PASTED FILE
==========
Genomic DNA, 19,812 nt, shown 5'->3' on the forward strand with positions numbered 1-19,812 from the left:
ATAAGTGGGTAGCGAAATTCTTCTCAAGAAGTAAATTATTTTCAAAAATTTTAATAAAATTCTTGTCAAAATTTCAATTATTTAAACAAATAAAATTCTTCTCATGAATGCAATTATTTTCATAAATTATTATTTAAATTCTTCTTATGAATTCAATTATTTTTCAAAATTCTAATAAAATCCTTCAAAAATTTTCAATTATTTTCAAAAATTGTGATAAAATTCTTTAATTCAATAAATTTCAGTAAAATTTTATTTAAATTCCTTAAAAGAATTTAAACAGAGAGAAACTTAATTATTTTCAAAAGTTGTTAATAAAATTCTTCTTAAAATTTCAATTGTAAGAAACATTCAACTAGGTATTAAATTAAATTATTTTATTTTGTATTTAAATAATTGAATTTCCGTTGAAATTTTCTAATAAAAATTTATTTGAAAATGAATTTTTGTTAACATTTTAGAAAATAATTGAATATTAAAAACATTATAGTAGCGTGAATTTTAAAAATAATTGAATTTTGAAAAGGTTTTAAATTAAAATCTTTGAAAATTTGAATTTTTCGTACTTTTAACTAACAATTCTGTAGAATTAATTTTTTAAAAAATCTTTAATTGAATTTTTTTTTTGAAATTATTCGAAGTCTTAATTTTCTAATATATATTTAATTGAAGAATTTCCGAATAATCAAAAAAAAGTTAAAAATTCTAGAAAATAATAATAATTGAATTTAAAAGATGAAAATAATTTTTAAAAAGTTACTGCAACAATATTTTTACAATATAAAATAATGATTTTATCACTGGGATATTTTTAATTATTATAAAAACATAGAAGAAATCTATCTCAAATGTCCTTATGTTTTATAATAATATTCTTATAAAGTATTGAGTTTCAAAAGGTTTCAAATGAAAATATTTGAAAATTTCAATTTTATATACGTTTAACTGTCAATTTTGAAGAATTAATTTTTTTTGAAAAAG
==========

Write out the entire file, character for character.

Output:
Genomic DNA, 19,812 nt, shown 5'->3' on the forward strand with positions numbered 1-19,812 from the left:
ATAAGTGGGTAGCGAAATTCTTCTCAAGAAGTAAATTATTTTCAAAAATTTTAATAAAATTCTTGTCAAAATTTCAATTATTTAAACAAATAAAATTCTTCTCATGAATGCAATTATTTTCATAAATTATTATTTAAATTCTTCTTATGAATTCAATTATTTTTCAAAATTCTAATAAAATCCTTCAAAAATTTTCAATTATTTTCAAAAATTGTGATAAAATTCTTTAATTCAATAAATTTCAGTAAAATTTTATTTAAATTCCTTAAAAGAATTTAAACAGAGAGAAACTTAATTATTTTCAAAAGTTGTTAATAAAATTCTTCTTAAAATTTCAATTGTAAGAAACATTCAACTAGGTATTAAATTAAATTATTTTATTTTGTATTTAAATAATTGAATTTCCGTTGAAATTTTCTAATAAAAATTTATTTGAAAATGAATTTTTGTTAACATTTTAGAAAATAATTGAATATTAAAAACATTATAGTAGCGTGAATTTTAAAAATAATTGAATTTTGAAAAGGTTTTAAATTAAAATCTTTGAAAATTTGAATTTTTCGTACTTTTAACTAACAATTCTGTAGAATTAATTTTTTAAAAAATCTTTAATTGAATTTTTTTTTTGAAATTATTCGAAGTCTTAATTTTCTAATATATATTTAATTGAAGAATTTCCGAATAATCAAAAAAAAGTTAAAAATTCTAGAAAATAATAATAATTGAATTTAAAAGATGAAAATAATTTTTAAAAAGTTACTGCAACAATATTTTTACAATATAAAATAATGATTTTATCACTGGGATATTTTTAATTATTATAAAAACATAGAAGAAATCTATCTCAAATGTCCTTATGTTTTATAATAATATTCTTATAAAGTATTGAGTTTCAAAAGGTTTCAAATGAAAATATTTGAAAATTTCAATTTTATATACGTTTAACTGTCAATTTTGAAGAATTAATTTTTTTTGAAAAAG